Turkey bacon is often praised as a healthier alternative to traditional pork bacon.
It’s made by shaping a seasoned mixture of finely chopped turkey into strips that resemble traditional bacon.
Though it contains less fat and fewer calories, turkey bacon is still highly processed and may contain ingredients that can be bad for your health.
This article reviews the nutritional profile of turkey bacon, determining whether it’s truly a healthier choice.
Turkey bacon is available at most grocery stores as an alternative to classic pork bacon.
It’s made by chopping or grinding a mixture of light and dark turkey meat and skin, adding seasonings and preservatives and then pressing the mix into bacon-like strips (1).
Some manufacturers even use stripes of light and dark meat to mimic the look of traditional bacon pieces.
You can cook it the same way as traditional bacon. It’s typically pan-fried, microwaved or baked in the oven until golden and crispy.
Turkey bacon is made by pressing seasoned turkey mixture into strips to look like traditional pork bacon. You can prepare it in the same ways as regular bacon.
|Turkey bacon||Pork bacon|
|Carbs||0.5 grams||0.2 grams|
|Protein||4.7 grams||6 grams|
|Total fat||4.5 grams||6.2 grams|
|Saturated fat||1.3 grams||2 grams|
|Sodium||366 mg||376 mg|
|Selenium||6% of the DV||14% of the DV|
|Phosphorus||7% of the DV||8% of the DV|
|Zinc||3% of the DV||4% of the DV|
|Niacin||3% of the DV||8% of the DV|
|Thiamine||1% of the DV||4% of the DV|
|Vitamin B6||3% of the DV||4% of the DV|
|Vitamin B12||1% of the DV||4% of the DV|
Because turkey is leaner than pork belly, turkey bacon contains fewer calories and less fat than pork bacon.
Both products come from animal proteins, so they’re relatively good sources of B vitamins and minerals like zinc, selenium and phosphorus.
However, since bacon is usually eaten in small serving sizes, none of the vitamins and minerals found in two slices of turkey bacon exceed 10% of the daily value (DV).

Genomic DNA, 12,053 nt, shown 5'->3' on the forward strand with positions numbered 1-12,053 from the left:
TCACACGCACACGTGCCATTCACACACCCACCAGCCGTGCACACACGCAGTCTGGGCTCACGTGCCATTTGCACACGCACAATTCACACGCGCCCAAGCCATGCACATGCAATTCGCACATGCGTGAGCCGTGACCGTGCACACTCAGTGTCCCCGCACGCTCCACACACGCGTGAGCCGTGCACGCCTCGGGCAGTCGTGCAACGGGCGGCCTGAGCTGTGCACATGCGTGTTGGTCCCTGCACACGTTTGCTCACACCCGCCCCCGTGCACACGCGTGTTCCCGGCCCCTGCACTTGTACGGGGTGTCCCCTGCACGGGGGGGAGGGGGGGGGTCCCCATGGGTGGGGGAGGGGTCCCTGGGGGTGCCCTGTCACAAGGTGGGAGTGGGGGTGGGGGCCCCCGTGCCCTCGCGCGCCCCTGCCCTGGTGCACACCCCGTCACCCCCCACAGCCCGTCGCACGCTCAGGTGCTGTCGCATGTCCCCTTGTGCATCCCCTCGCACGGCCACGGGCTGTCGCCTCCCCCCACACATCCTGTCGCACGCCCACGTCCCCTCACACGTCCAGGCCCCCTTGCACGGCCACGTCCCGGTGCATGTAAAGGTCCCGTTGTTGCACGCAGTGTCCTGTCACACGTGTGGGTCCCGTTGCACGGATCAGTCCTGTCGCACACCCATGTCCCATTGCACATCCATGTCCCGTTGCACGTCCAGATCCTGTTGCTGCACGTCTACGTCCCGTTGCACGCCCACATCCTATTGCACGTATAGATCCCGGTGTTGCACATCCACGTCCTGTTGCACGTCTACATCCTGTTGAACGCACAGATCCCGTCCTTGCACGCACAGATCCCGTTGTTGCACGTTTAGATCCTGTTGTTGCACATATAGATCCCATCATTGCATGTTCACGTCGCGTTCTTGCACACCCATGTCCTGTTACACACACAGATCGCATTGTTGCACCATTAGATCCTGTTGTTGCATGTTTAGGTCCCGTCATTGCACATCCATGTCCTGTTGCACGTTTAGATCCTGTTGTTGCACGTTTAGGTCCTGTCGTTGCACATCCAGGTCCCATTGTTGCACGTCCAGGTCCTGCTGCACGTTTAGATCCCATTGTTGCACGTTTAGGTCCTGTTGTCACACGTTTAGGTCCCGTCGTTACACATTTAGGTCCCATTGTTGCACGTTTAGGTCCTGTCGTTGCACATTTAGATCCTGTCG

Additionally, most bacon — whether made from turkey or pork — contains added sugar unless it’s labeled as “no sugar added.”
Many, but not all, turkey and pork bacon products also contain synthetic preservatives — especially nitrates or nitrites — which slow spoilage, enhance the pink color of the meat and contribute to taste (4).
Natural or organic products cannot use chemical preservatives, so they often contain celery powder — a natural source of nitrates — as a preservative instead (5).
Turkey bacon is a leaner alternative to traditional bacon. However, most varieties contain added sugar and chemical preservatives — unless indicated otherwise.
Benefits of Turkey Bacon
Turkey bacon can be a good fit for some people, especially those with special dietary needs.
Fewer Calories and Fat Than Pork Bacon
This makes it a popular choice for people watching their calorie or fat intake.
However, it’s still a relatively high-calorie food, with 30 calories per slice — more than half of which comes from fat.
While turkey bacon may be lower in calories than pork bacon, you should still eat it in moderation.
A Good Option for Those Who Don’t Eat Pork